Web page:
The show won't go on until 2021 as Denver Arts & Venues shuts down venues and furloughs staff.

In an open letter addressed to the Denver community, Denver Arts & Venues Executive Director Ginger White said several popular venues, including Red Rocks Amphitheatre, will close unless being used for COVID-19 relief programs. The closures will remain in place until health experts determine it is safe for operations to resume, she said.

In addition, all Arts & Venues employees will be furloughed until at least January 2021.

"It is our hope that by taking these measures now, Arts & Venues will be in a position to resume business quickly as pandemic-related conditions improve and our industry regains its health," White said. "We understand the impact these decisions have on our community, especially on those with whom we work."

The agency operates the Colorado Convention Center, the Denver Coliseum, the Denver Performing Arts Complex, McNichols Civic Center Bridling, and Red Rocks Amphitheatre.

"The effects of Covid-19 continue to devastate many industries including arts, cultural facilities, sports and entertainment," White said. "As the operator of the City’s premier entertainment venues, Denver Arts & Venues has been deeply affected by the loss of shows, performances and conventions at our facilities."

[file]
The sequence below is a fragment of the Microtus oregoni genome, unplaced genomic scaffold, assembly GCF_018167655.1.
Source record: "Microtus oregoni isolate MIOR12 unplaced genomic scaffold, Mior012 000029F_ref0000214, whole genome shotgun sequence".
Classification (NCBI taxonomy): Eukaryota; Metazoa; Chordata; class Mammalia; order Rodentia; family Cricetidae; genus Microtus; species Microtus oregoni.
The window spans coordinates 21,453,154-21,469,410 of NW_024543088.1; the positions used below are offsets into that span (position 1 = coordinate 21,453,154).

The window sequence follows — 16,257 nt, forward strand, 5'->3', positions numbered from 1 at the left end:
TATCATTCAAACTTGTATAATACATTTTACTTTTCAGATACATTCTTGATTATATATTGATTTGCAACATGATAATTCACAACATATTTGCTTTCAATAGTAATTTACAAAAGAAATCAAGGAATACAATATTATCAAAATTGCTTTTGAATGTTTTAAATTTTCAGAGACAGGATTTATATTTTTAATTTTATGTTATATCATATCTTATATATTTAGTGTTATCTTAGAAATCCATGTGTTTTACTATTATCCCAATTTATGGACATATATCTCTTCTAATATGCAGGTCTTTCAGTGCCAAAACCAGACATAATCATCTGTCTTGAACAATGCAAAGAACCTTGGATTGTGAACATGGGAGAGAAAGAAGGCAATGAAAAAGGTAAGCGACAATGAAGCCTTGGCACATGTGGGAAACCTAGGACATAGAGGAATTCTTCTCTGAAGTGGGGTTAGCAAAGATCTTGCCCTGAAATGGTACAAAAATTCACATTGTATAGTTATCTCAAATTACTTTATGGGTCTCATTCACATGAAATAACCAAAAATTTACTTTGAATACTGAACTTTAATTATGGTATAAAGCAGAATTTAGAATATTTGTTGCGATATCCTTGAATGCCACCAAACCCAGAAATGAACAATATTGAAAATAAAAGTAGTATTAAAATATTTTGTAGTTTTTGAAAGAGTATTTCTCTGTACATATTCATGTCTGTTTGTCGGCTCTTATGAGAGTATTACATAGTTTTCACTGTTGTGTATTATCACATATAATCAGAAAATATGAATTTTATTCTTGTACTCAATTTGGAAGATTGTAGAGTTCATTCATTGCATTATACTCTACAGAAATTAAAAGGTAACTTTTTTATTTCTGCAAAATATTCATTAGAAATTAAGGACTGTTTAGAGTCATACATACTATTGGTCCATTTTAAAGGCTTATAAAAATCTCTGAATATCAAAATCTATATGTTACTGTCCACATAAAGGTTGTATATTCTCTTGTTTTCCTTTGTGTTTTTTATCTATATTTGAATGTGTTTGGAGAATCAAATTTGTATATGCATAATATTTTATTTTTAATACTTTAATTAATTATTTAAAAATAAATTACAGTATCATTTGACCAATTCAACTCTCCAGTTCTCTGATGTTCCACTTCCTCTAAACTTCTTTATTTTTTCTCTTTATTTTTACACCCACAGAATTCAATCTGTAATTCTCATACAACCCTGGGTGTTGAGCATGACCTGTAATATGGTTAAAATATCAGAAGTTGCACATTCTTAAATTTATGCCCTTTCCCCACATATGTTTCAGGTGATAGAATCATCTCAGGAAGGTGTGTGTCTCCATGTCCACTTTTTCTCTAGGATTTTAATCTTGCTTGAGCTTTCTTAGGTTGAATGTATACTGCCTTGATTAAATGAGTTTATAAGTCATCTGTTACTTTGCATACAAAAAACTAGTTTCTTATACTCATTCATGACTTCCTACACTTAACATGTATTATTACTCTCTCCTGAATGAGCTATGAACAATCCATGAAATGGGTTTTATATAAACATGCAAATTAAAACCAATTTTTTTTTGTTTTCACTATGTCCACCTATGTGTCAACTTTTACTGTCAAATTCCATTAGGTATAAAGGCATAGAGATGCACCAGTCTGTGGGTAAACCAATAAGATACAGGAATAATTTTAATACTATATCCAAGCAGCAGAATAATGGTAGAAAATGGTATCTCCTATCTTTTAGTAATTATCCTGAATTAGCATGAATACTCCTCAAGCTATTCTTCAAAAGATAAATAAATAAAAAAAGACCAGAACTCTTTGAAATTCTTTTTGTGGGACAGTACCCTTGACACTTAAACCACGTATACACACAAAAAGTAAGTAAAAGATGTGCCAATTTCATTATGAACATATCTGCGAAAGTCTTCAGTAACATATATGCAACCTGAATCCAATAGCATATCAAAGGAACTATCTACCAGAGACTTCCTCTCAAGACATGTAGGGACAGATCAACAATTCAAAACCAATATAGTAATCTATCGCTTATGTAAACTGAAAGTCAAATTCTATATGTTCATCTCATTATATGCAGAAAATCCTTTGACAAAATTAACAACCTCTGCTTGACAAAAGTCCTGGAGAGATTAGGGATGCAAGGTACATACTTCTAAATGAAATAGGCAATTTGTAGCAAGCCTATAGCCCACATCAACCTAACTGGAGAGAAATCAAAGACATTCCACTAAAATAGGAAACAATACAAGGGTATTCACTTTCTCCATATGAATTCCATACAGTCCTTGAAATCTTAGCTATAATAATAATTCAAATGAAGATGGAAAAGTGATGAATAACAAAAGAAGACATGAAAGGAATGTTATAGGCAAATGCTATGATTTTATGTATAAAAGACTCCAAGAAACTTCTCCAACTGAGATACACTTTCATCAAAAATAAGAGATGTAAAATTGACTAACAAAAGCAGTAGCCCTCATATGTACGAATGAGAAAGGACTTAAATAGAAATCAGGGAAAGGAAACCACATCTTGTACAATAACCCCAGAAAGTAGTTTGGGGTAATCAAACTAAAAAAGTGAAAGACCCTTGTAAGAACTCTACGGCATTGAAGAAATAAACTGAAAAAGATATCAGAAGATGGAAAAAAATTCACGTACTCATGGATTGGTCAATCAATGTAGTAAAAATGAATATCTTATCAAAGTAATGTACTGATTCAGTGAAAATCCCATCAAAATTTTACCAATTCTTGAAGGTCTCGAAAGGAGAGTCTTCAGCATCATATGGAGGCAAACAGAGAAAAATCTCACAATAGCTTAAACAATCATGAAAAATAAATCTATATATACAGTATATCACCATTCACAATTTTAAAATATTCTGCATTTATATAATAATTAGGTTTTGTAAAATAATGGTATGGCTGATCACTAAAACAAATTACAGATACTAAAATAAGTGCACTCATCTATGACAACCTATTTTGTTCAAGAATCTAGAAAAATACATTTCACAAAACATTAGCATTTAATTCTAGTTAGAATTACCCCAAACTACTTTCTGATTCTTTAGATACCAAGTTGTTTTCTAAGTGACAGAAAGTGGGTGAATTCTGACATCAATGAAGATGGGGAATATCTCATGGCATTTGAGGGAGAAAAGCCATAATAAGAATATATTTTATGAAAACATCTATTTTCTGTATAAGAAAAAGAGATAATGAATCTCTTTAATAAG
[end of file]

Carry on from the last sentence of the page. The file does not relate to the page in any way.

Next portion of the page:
Because Arts & Venues is a Special Revenue Fund agency, it does not receive funding from Denver's general fund, White said. The agency must raise its own revenue to pay expenses, including labor costs, capital improvements, and venue maintenance. White said without revenues from its venues, the agency is forced to make difficult choices to remain solvent, which include reducing operational costs and personnel.

A separate letter addressed to "Friends of Arts & Venues" and posted on Twitter by Denver City Councilperson Chris Hinds indicates the agency cut expenses by 46 percent and moved capital improvement funds into its operating budget at the outset of the pandemic in an attempt to alleviate losses and preserve resources. However, those measures will not sustain the agency if the fallout from the pandemic extends into next year, White wrote in the letter. 

Venue closures will begin September 27 and last through January 2, 2021.

A study published in August estimated the Denver metropolitan region's creative industries will lose nearly 30,000 jobs and $1.4 billion in sales and revenue between April and July 2020 due to COVID-19.